Dutch Henry Born: Wild West legend

Photo courtesy John M. Motter
Dutch Henry and family at Born’s Lake homestead cabin.

The life of Dutch Henry Born, “The most notorious outlaw in the West,” took a sharp turn toward the better circa 1870 when he showed up in Summitville and Creede while prospecting for gold in the San Juan Mountains. It’s a good bet he’d gone back to visit Ida Dilabaugh, “the girl he’d left behind” in Michigan and she told him, “Yes, I want to marry you, but you’ll have to give up your life of crime. We don’t want our kids to have an outlaw daddy.”
In the 1870s, Summitville turned out more gold than any other mines in the San Juan Mountains. Summitville was located on South Mountain at an elevation of about 11,800 feet, the highest gold mine in the United States.
By 1887, Summitville had at least 14 saloons and a complete inventory of other businesses including a weekly newspaper which at one time reported that the snow was so deep a widow stepped out of her second-story window and snowshoed to do her grocery shopping, and at another time, “The driver of the supply wagon coming up the mountain from Del Norte last week had to put snowshoes on his Percherons.” I’m a bit suspicious of the veracity of those two stories, but I do admire the editor’s sense of humor.
In any case, Dutch Henry joined a passel of miners with a pick over their shoulders, gold pan in their packs and a burro to carry the heavy stuff, and started looking for his fortune in the rocky Southern San Juan Mountains. I’ve heard it said that when the heavy snows (average 40 feet deep) came in the winter, the Summitville miners dropped down the San Juan River East Fork to Pagosa Springs, cut their burros loose, and spent their winters thawing out in the hot springs and drinking whatever they could afford. Pagosa had plenty of bars in those days and the town marshal was kept busy corralling the abandoned burros. Old abandoned buildings remain at Summitville to this day, now considered a ghost town.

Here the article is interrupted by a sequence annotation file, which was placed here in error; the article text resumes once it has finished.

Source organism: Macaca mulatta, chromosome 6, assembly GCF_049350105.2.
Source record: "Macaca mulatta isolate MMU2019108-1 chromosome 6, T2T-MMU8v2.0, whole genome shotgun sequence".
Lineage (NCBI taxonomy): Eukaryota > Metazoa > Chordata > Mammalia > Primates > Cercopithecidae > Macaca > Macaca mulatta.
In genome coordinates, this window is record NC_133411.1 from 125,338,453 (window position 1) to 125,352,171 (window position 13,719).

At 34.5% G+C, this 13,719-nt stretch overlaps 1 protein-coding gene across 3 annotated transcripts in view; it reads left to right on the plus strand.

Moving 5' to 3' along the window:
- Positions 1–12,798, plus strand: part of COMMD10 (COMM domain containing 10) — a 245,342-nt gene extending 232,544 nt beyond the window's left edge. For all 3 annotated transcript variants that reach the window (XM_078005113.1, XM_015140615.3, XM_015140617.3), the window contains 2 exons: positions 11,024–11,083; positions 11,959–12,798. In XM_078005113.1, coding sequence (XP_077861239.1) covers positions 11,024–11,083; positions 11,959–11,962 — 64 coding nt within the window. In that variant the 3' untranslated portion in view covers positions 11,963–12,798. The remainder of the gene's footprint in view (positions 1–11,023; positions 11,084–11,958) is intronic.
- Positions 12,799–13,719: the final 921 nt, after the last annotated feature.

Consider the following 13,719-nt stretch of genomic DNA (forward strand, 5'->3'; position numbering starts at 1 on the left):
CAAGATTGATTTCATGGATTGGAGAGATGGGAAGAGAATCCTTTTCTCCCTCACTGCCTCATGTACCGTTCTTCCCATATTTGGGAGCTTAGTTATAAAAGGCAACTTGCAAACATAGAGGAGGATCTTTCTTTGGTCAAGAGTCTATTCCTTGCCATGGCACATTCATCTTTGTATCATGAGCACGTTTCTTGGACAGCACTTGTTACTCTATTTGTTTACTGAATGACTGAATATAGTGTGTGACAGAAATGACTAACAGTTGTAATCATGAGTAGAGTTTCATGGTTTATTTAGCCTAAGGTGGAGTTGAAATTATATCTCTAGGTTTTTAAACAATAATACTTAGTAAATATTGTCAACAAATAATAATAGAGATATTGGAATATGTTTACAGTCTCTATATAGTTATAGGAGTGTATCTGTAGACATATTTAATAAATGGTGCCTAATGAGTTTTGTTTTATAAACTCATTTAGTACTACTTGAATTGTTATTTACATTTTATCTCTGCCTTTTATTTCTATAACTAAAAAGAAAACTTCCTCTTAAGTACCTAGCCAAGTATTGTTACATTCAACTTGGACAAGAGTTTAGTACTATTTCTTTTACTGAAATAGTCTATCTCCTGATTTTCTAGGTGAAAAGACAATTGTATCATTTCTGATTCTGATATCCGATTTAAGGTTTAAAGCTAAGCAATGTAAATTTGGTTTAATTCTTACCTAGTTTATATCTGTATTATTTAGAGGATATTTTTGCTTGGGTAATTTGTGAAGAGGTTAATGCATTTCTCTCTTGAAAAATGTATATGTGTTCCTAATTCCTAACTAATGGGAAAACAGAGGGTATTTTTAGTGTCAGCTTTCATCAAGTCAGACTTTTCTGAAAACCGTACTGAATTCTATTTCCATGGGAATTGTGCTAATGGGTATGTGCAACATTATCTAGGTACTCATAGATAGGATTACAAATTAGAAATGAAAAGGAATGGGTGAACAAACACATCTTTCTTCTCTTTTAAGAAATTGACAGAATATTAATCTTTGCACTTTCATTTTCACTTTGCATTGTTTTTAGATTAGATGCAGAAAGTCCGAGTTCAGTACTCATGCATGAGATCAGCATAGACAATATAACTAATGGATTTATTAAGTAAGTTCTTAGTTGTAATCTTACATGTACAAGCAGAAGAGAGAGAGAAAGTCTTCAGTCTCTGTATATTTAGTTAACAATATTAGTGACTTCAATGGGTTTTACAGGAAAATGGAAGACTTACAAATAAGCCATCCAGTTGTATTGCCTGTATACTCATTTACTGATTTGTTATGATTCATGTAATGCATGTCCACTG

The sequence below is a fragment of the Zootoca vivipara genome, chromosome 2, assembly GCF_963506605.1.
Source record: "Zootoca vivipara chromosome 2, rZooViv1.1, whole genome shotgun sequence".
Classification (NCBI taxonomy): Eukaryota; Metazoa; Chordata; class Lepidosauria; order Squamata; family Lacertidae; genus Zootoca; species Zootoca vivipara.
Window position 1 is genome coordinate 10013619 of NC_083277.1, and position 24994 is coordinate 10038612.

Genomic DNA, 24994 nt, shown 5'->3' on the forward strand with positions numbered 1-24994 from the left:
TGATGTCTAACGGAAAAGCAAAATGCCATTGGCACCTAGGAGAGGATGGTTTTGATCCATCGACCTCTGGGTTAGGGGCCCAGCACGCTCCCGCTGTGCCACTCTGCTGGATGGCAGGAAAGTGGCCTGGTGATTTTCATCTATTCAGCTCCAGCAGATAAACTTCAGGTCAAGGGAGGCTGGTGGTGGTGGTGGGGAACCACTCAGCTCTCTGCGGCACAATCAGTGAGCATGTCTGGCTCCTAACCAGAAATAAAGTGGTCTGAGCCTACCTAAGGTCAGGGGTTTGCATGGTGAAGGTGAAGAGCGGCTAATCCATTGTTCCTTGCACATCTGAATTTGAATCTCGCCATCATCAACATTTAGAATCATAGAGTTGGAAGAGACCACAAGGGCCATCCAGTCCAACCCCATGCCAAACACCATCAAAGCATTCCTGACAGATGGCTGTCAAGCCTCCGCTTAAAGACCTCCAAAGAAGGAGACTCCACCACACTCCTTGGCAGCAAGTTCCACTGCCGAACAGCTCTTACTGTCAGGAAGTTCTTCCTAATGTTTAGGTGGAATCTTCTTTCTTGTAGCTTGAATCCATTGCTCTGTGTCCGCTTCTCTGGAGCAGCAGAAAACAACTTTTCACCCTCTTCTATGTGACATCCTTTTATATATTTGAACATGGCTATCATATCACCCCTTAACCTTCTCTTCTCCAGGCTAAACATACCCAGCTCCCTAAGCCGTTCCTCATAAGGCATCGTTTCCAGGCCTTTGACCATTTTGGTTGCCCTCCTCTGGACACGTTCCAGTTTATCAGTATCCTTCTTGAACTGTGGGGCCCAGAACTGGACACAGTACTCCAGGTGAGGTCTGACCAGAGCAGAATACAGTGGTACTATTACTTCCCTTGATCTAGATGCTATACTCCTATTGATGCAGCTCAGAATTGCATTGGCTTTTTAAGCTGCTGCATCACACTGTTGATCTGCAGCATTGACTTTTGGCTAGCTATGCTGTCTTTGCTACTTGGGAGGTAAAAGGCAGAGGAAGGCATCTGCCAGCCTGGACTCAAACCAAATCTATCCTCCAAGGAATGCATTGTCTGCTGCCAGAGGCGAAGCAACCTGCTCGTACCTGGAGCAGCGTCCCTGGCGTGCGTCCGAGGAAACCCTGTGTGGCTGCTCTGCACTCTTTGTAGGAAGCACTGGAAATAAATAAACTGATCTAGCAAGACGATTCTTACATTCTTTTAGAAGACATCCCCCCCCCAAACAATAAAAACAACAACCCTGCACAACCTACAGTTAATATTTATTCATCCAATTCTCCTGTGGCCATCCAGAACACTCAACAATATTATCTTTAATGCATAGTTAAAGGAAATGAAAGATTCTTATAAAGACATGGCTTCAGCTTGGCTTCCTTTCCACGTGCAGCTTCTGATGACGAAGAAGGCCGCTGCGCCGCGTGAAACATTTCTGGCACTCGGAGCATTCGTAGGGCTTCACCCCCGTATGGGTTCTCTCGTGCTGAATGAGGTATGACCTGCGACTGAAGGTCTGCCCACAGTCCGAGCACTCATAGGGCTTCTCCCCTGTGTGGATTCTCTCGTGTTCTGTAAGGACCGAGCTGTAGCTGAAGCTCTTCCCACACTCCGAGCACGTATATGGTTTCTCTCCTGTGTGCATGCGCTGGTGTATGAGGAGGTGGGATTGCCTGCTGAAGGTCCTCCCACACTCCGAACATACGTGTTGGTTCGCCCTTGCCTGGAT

Dutch’s family says he discovered one of the richest mines at Summitville, but somehow was cheated out of it. Later, he opened the successful Happy Thought Mine at Creede, the center of a silver strike which attracted an estimated 40,000 or more fortune hunters. In the 1890s, he filed a 160-acre claim on the West Fork of the San Juan River near the foot of what became Wolf Creek Pass.
In 1899, he accomplished a life-long dream by marrying Ida and the couple developed a business based on a fishing lake and raised a family. The lake became known as Born’s Lake. More next week.
If you look up Dutch Henry Born on the Internet, you will find a considerable number of stories replete with a considerable variety of “facts.” My main source of information was Mable Bennett, of Pagosa Springs, one of Dutch’s daughters.